ATMs widely available. Maestro direct debit and Visa and MasterCard credit cards accepted in most hotels and midrange restaurants. Expect to pay cash elsewhere.
Bankomaten are extremely common everywhere and accessible till midnight; some are 24 hours. Most accept at the very least Maestro debit cards and Visa and MasterCard credit cards. There are English instructions and daily withdrawal limits of €400 with credit and debit cards. Check with your home bank before travelling for charges for using a Bankomat; there’s usually no commission to pay at the Austrian end.
Like other members of the European Monetary Union (EMU), Austria’s currency is the euro, which is divided into 100 cents. There are coins for one, two, five, 10, 20 and 50 cents, and for €1 and €2. Notes come in denominations of €5, €10, €20, €50, €100, €200 and €500.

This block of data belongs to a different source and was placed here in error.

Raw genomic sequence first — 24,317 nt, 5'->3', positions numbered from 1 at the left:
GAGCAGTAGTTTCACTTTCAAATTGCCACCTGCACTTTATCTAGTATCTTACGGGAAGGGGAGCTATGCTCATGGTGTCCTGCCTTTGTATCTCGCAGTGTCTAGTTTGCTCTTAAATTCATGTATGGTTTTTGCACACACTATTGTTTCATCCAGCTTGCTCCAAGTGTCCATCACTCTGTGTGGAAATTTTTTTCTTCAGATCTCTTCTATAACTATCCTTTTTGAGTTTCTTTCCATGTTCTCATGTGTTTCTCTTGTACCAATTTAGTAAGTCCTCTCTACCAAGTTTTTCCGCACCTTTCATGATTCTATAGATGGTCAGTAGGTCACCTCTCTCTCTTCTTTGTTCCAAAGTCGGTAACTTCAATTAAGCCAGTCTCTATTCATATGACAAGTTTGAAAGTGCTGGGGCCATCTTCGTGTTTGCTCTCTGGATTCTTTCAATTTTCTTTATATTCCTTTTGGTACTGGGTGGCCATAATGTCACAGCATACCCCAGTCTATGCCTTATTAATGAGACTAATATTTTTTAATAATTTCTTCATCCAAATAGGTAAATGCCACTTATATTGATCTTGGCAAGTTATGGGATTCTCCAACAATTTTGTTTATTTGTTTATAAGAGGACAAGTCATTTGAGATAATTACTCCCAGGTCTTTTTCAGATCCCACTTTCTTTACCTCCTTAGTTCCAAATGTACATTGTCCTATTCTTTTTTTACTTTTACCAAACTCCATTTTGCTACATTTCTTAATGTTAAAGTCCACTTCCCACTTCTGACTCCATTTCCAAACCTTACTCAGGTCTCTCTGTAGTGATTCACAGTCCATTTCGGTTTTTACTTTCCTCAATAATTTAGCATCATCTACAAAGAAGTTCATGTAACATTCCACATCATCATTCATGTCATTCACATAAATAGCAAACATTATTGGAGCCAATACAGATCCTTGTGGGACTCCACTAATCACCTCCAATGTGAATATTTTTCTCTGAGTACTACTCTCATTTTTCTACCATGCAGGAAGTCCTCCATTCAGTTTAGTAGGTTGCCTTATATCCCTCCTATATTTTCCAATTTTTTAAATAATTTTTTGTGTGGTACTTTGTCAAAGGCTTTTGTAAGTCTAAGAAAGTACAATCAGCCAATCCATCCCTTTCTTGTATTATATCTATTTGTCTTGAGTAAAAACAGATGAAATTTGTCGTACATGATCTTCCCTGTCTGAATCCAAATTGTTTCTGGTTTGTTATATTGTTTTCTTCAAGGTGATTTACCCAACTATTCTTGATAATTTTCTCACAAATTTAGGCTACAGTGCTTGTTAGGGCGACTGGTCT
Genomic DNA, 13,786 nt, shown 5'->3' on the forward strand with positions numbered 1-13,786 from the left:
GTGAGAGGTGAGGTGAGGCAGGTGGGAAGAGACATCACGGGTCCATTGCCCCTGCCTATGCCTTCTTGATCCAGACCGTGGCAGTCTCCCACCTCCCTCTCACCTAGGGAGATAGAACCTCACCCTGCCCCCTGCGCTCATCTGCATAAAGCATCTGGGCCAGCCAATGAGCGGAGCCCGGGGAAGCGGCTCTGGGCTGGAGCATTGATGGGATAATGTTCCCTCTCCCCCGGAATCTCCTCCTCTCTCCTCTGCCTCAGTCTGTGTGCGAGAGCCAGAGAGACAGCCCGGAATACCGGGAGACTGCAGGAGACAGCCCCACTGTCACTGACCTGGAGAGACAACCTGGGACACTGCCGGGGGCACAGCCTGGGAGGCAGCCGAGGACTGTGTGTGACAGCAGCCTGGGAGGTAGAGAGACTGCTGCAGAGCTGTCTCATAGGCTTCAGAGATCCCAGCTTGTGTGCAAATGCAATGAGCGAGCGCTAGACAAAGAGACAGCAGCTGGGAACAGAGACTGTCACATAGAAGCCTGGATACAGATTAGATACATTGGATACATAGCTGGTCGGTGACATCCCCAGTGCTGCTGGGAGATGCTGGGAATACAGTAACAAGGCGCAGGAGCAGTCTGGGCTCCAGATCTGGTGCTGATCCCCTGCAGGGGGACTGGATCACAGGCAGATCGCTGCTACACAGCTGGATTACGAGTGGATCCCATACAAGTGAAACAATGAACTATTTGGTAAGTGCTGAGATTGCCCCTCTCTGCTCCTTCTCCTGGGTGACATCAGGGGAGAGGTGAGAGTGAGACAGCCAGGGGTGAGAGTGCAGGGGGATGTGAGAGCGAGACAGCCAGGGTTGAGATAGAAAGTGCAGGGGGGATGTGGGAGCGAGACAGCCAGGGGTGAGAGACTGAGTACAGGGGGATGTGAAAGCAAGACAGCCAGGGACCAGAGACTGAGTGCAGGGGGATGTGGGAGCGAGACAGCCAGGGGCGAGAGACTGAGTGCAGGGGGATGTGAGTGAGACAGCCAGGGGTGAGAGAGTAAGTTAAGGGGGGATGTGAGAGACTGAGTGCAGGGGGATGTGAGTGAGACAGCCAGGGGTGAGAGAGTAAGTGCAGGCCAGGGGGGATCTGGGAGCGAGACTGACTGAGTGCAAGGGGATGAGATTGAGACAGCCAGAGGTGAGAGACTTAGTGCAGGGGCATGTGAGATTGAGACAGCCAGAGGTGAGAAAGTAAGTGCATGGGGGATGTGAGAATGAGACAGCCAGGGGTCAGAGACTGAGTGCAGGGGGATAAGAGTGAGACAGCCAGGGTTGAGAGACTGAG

The ubiquity of ATMs means you don’t need to carry large amounts of cash or use money-changing facilities. It is, however, worth keeping a small amount in a safe place for emergencies. Western Union (www.westernunion.com) money offices are available in larger towns for emergency transfers.
Visa and MasterCard (EuroCard) are accepted a little more widely than American Express (Amex) and Diners Club, although a surprising number of shops and restaurants refuse to accept any credit cards at all. Upmarket shops, hotels and restaurants will accept cards, though. Train tickets can be bought by credit card in main stations. Credit cards allow you to get cash advances on ATMs and over-the-counter at most banks.
For lost or stolen credit cards:
For current exchange rates, see www.xe.com.
- Bars About 5% at the bar and 10% at a table.
- Hotels One or two euros per suitcase for porters and for valet parking in top-end hotels. Leaving loose change for cleaners is appreciated.
- Restaurants Tip about 10% (unless service is abominable). Round up the bill, state the amount as you hand the bill back or leave the tip in the bill folder when you leave.
- Taxis About 10%.